The Right of Return June 23, 2022 Q: As a retailer, am I obligated…
Adapted from the writings of Dayan Yitzhak Grossman
March 24, 2022
The Yeshiva World reports:
Askanim from Agudah, the UJO, Lakewood Vaad, Anti-Defamation League, BPJCC, and Oizrim Jewish Council warn people not to dress in blackface, hang Haman effigies, or wear any costume that stereotypes specific communities.
Regarding the hanging of Haman effigies, the organizations explain:
For many years, the KKK and other racist groups that murdered and lynched minorities used a noose or a hanging doll to threaten and intimidate. Our fellow community members and neighbors often do not know Haman’s history, and it’s extremely painful and insensitive in their view.
In the course of an online debate about these warnings, one participant declared:
Pirsumei nisa is accomplished by reading Megilas Esther per decrees of our nevi’im and chachamim, not by questionable shtick like hanging effigies and wearing blackface, which have no source in Chazal.
This article does not enter into debate about these warnings, but merely corrects the misconceptions of the cited comment that hanging Haman in effigy does not accomplish pirsumei nisa, constitutes “questionable shtick,” and has no source in Chazal.
The earliest (explicit) documented source for the minhag of executing Haman in effigy on Purim appears in a Geonic responsum. The custom is subsequently mentioned in the Sefer He’aruch, composed nearly a millennium ago. The Gemara, in describing the ritual of “passing” a child to Molech, describes it as similar (in form, if not in idolatrous character) to something called “mashvarta dePuraya.” Rashi explains this to mean:
…in the manner in which the children jump on the days of Purim, when there was a hole in the ground and fire burning inside it, and [children] would jump from one edge to the other.
The Aruch elaborates upon the details of the custom, which in his account sometimes included the hanging and burning of Haman in effigy:
The custom in Babylonia and Elam is that the young men make a form in the shape of Haman, and they hang it on their roofs for four or five days, and on the days of Purim they make a bonfire and they throw that form into it, and they stand around it and sing. And they have a ring suspended in the fire that they hang from and jump from one side of the fire to the other side of the fire. That ring is called “mashvarta,” i.e., something used for jumping.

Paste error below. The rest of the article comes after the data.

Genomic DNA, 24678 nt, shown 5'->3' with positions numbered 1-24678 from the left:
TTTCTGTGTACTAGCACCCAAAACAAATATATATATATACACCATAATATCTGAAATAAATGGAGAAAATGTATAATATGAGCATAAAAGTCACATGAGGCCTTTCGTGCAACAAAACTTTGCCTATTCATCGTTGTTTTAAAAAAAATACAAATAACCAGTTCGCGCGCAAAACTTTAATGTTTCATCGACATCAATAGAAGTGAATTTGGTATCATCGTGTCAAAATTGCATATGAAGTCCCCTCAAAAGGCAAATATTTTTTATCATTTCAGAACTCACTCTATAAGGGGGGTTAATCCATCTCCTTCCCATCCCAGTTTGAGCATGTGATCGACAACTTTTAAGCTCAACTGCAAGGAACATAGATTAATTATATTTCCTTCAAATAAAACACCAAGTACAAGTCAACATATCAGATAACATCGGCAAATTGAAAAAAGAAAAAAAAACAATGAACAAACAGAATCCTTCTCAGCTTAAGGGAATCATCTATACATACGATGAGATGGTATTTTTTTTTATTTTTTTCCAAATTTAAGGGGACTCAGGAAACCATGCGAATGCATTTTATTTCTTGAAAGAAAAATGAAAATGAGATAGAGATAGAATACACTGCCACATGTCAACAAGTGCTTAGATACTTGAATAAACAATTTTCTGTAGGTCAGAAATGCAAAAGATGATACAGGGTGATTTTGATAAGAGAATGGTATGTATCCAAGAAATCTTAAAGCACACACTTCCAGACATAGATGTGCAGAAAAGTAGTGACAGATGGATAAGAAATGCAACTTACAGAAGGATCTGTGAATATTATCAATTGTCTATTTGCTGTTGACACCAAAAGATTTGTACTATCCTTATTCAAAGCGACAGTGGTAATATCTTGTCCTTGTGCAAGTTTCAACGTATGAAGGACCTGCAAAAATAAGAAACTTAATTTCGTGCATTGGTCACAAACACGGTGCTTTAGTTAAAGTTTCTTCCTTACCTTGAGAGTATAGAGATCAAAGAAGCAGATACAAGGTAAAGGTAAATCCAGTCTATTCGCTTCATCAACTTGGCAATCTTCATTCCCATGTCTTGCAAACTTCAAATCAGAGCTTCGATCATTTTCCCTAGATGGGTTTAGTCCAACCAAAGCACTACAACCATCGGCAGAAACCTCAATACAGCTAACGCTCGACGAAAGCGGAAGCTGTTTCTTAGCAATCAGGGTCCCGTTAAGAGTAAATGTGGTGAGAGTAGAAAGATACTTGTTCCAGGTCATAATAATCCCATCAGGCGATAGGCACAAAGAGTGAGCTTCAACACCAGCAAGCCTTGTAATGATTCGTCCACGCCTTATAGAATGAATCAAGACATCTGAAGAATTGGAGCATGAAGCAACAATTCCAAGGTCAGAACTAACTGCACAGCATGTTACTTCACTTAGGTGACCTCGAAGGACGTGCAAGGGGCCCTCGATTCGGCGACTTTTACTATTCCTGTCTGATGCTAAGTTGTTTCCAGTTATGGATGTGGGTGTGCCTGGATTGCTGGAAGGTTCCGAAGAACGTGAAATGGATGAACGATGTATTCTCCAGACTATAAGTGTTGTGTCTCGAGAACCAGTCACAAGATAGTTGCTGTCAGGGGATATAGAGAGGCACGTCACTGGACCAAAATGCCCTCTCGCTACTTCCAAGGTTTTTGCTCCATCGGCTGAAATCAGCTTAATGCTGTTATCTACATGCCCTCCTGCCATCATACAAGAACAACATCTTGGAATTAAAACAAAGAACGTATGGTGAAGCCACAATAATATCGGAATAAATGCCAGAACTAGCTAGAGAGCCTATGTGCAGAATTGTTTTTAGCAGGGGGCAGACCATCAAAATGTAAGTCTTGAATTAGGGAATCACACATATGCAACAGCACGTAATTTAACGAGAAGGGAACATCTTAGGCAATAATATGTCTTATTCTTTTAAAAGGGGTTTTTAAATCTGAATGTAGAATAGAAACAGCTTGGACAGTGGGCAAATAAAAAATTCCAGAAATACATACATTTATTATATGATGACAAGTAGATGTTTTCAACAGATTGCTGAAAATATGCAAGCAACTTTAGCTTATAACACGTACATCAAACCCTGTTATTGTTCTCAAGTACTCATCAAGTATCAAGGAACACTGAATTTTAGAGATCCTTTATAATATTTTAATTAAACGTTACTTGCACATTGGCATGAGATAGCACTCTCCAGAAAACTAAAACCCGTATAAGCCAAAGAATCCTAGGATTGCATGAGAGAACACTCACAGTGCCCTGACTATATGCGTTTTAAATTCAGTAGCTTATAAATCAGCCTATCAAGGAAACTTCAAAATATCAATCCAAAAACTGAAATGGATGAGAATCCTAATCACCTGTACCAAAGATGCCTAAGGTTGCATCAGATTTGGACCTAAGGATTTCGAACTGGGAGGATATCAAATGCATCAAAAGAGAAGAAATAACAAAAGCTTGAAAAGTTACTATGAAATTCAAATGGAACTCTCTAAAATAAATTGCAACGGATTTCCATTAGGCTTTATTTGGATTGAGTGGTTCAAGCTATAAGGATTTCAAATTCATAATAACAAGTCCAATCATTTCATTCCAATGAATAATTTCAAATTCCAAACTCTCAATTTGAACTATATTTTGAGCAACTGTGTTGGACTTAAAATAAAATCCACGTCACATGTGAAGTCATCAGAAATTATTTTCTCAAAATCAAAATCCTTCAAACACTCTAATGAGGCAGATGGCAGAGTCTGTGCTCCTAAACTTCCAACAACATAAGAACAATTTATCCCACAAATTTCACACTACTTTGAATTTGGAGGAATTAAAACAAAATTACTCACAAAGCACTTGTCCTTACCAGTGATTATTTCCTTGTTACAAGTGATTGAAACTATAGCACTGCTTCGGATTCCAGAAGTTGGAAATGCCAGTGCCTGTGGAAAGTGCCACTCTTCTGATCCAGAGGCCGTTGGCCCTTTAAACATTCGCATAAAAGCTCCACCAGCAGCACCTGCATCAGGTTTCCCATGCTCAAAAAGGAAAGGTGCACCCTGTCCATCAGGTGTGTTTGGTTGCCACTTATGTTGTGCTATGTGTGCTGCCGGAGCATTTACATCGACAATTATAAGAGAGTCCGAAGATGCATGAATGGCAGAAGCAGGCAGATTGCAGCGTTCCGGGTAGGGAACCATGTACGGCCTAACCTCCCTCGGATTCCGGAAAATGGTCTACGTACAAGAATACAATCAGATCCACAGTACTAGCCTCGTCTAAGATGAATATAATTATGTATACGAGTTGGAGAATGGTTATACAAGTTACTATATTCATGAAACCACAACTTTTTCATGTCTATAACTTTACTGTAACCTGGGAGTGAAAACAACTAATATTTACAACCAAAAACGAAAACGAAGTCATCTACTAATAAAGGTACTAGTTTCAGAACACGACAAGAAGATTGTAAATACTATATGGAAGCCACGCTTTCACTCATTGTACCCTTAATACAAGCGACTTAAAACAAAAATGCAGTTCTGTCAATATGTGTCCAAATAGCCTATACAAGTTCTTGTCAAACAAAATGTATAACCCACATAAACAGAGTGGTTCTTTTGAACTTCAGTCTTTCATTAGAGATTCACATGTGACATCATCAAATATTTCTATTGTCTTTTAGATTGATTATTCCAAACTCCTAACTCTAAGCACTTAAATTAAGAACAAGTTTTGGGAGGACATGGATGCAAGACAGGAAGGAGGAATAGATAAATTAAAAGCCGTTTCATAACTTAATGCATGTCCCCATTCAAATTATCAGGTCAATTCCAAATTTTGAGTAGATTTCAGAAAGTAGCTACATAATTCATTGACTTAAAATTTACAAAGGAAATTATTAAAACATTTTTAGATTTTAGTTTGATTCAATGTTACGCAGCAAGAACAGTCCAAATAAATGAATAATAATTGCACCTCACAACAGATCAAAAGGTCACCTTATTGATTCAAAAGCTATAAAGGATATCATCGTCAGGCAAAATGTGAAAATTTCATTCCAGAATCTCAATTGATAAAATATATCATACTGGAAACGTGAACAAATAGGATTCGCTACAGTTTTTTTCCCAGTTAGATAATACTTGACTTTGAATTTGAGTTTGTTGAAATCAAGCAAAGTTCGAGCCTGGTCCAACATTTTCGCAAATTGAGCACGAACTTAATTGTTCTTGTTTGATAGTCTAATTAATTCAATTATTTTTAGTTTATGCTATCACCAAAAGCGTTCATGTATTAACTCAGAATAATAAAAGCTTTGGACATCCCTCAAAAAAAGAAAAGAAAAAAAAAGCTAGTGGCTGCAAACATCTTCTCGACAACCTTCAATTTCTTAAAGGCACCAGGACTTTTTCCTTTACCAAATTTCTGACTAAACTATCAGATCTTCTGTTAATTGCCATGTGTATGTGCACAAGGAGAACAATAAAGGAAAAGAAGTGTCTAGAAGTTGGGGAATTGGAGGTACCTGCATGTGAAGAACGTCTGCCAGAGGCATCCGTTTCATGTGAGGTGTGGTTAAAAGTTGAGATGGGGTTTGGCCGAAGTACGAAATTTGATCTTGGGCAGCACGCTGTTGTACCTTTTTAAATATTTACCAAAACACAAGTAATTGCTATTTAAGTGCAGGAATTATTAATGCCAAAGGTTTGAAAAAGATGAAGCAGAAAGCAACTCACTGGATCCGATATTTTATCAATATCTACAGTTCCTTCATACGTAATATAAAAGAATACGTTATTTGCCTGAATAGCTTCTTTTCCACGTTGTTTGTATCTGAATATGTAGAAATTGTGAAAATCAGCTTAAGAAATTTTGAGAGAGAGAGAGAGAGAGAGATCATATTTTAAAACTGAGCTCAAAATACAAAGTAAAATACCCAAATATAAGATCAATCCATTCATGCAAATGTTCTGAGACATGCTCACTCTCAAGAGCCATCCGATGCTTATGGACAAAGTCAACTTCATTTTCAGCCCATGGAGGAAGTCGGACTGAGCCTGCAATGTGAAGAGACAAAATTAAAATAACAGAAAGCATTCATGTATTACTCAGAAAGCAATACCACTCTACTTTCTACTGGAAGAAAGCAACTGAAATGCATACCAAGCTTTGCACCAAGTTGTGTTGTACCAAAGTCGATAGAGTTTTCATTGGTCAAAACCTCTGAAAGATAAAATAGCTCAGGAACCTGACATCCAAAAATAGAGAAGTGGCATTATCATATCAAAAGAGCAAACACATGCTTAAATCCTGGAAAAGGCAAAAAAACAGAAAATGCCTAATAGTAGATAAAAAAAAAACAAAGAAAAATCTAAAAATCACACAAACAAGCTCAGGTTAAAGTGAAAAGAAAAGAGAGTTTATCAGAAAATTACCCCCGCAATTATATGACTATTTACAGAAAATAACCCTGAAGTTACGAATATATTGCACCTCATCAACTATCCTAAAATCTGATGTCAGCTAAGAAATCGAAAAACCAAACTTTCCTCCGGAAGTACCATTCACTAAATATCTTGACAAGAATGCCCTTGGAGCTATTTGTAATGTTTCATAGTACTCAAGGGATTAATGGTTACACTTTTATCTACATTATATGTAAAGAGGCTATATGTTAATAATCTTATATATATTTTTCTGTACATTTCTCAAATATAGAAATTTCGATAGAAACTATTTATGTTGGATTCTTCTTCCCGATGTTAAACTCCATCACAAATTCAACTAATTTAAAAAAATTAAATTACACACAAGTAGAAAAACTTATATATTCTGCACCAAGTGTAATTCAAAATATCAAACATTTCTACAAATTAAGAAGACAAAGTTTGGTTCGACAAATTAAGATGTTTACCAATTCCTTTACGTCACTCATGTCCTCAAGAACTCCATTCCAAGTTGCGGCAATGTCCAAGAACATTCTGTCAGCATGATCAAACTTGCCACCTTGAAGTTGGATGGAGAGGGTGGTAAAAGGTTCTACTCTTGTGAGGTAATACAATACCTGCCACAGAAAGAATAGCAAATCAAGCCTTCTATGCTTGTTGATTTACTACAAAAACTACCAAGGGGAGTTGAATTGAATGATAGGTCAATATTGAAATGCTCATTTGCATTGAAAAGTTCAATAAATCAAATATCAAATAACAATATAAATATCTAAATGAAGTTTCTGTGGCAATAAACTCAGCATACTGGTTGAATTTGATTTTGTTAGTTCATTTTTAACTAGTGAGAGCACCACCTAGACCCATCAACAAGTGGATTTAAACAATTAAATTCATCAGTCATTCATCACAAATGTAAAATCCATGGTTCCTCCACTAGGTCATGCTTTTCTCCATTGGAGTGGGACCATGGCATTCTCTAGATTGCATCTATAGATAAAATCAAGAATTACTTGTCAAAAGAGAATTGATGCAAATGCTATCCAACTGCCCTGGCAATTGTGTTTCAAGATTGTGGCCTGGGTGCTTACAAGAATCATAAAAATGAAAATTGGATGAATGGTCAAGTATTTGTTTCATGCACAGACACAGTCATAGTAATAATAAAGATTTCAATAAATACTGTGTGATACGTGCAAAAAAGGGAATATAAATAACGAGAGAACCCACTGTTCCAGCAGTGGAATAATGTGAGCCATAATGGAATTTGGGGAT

The Aruch’s account is cited two centuries later in the Orchos Chaim of R’ Aharon Hakohen of Lunel, a half-century after that in the Abudraham, and later by the Rama in his Darchei Moshe (although not in his glosses to the Shulchan Aruch).
More recently, although the custom does not seem to have been widely practiced by Ashkenazim, it was by Sephardim. As we have previously noted, R’ Meir Mazuz goes so far as to declare that it had been practiced “throughout the Sephardic diaspora until our day,” and he bemoans the fact that it has lately been forgotten and abandoned in favor of the (more recent and more problematic, in his view) custom of wearing costumes.
As we have seen above, the customs of mashvarta dePuraya were practiced by children or young men. In some accounts, although it was primarily a custom of children, adults would also join in the striking of the Haman effigy with palm branches as it burned, as an allusion to erasing the name of Amaleik. In some accounts, effigies of not just Haman but his ten sons as well were burned. Some explain that the rationale for these customs is to “increase pirsumei nisa as much as possible, and to give expression to the hatred of Amaleik and his evil way.”
Rav Mazuz recommends “returning the crown to its former [glory]” and reinstating the traditional custom (although he is writing in Eretz Yisrael, in an entirely different cultural context, in which the aforementioned concerns may not apply). In his Yeshivat Kisei Rahamim, “famous for preserving traditions and custom in their purity, without perversions and crookedness,” the custom of burning Haman in effigy is indeed still followed today. A pair of pants and a shirt are filled with scraps of paper and cardboard to create the form of Haman, and to the effigy’s head is attached “a picture of the contemporary Haman of each year.”
On Purim night, the bachurim of the yeshiva escort the rosh yeshiva with music and dancing from his home to the yeshiva building, where the effigy of Haman has been previously inserted into a large barrel. The rosh yeshiva ignites the effigy, and the assembled crowd then bursts into song. The rosh yeshiva waits until Haman is totally consumed, and only then does everyone enter the dining room to hear his Purim drashah.
While examples of the “contemporary Hamans” whose pictures are attached to the effigies are not provided,
The bachurim of the yeshiva have a tradition that virtually every year, the figure burned on Purim night passes from the world before the arrival of the coming Purim.
PSA: This Purim, Use Sensitivity and Common Sense. The Yeshiva World. https://www.theyeshivaworld.com/news/general/2069041/psa-this-purim-use-sensitivity-and-common-sense.html.
Cf. Jackie Hajdenberg. Jewish groups urge their communities: No blackface this Purim. https://www.jta.org/2022/03/10/culture/jewish-community-groups-warn-against-blackface-on-purim.
Customs Declaration: The Origins of Minhagei Purim. Mar. 3, 2022.
Kuntres Mamleches Kohanim, printed at the end of the work Perach Shushan (of R’ Shushan Hakohen of Djerba), cited in Minhag Sreifas “Haman” Cheilek 1.
Nesivos Hama’arav, cited in Minhag Sreifas “Haman” Cheilek 2.
Sansan LeYair ibid.
Minhag Sreifas “Haman” Cheilek 2.